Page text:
Latvian–Soviet Peace Treaty

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The Latvian–Soviet Peace Treaty, also known as the Treaty of Riga, was signed on 11 August 1920 by representatives of the Republic of Latvia and Soviet Russia. It officially ended the Latvian War of Independence.

In Article II of the treaty, Soviet Russia recognised the independence of Latvia as inviolable "for all future time".[1]

Timeline[edit]

  • November 11, 1918: The end of World War I
  • November 18, 1918: Republic of Latvia is proclaimed
  • December 1, 1918: The Red Army invades Latvia
  • December 17, 1918: The Latvian Socialist Soviet Republic is formed
  • January 13, 1920: Government of the Latvian Socialist Soviet Republic resigns
  • February 1, 1920: A ceasefire between Russia and Latvia is signed
  • August 11, 1920: The Latvian–Soviet Peace Treaty is signed
  • October 4, 1920: Ratifications are exchanged in Moscow and the treaty goes into effect.

Background[edit]

After World War I, Soviet Russia wanted to regain Latvia, since it had once been a part of the Russian Empire.[2] The Red Army invaded Latvia in 1918 after the Latvian prime minister, Karlis Ulmanis, declared its independence. The Red Army was able to capture the capital, Riga, and a Soviet Government replaced Ulmanis. Germany sent troops to help Latvia oust the Bolshevik troops, but after this was accomplished the Germans refused to leave, in violation of the Treaty of Versailles. After the Estonian Army 3rd Division and the Latvians expelled the German troops, the Soviet troops once again advanced onto Riga. These troops were pushed out of Latvia by early 1920. A Latvian–Soviet Peace Treaty then formally ended Latvia's War for Independence.

Provisions of the treaty[edit]

The treaty had twenty-three articles and dealt with the sovereignty of the state of Latvia. The first article stated that "The state of war existing between the Parties shall be ended as of the effective date of this Peace Treaty."[3] Article 2 declared the independence and sovereignty of Latvia and Article 3 set the borders of the State of Latvia, while also creating deadlines by which foreign troops should leave. Articles 4-6 dealt with military affairs and war damage, Article 7 with provisions for the return of prisoners of war, should they desire to return. Articles 8 through 9 concerned citizenship, repatriation of refugees, and property claims. Adults aged 18 or older were free to choose either Latvian or Russian citizenship, the default being that individuals were citizens of the state in which they resided at the time the treaty was signed. Articles 11 through 16 dealt with reparations Russia was to make to the Latvian state and its citizens. Articles 17 and 18 dealt with commercial, transit, postal and navigation arrangements and Article 19 with diplomatic relations. Article 20 address nationality issues and Article 21 established a commission to handle issues of mutual interest. Articles 22 and 23 deal with treaty technicalities such as language and ratification.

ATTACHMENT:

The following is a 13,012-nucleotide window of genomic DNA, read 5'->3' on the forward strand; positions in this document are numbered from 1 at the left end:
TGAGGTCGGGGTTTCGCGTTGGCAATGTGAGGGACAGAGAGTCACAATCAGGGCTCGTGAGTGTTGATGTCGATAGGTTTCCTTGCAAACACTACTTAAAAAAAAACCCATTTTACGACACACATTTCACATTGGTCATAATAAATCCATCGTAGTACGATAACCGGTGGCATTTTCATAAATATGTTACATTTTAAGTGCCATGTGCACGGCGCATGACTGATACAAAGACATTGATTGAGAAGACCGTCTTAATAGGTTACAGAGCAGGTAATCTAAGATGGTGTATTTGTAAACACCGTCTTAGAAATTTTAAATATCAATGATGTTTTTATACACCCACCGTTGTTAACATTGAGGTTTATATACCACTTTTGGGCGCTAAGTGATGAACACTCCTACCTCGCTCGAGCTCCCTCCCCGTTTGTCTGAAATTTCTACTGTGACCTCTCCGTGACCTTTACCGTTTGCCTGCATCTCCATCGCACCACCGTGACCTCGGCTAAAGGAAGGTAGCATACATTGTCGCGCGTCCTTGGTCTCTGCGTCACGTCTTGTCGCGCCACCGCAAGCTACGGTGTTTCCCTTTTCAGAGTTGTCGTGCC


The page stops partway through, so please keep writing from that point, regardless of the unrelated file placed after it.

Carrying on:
Effects of the treaty[edit]

While the treaty included provisions for reparations, Latvia had no practical recourse for recovering its industrial infrastructure, much of which had been taken to Russia. Agriculture and the requisite land reform became the focus for economic development in the new state.[4]

See also[edit]

References[edit]

  1. ^ "Peace Treaty between Latvia and Russia". Ministry of Foreign Affairs of the Republic of Latvia. Retrieved 2008-05-04. 
  2. ^ Kohn, George Childs. “Treaty of Riga (1920).” Dictionary of Historic Documents. Revised ed. Modern World History Online. Web. 27 Jan. 2010.<http://www.fofweb.com/‌NuHistory/‌default.asp?ItemID=WE53&NewItemID=True >.
  3. ^ “Peace Treaty between Latvia and Russia.” Ministry of Foreign Affairs Website. Ministry of Foreign Affairs of the Republic of Latvia, n.d. Web. 1 Feb. 2010.<http://www.mfa.gov.lv/‌en/‌policy/‌peace-treaty/>.
  4. ^ Latvian Institute Website. Latvian Institute, n.d. Web. 1 Feb. 2010.<http://www.li.lv/>.

Bibliography[edit]

External links[edit]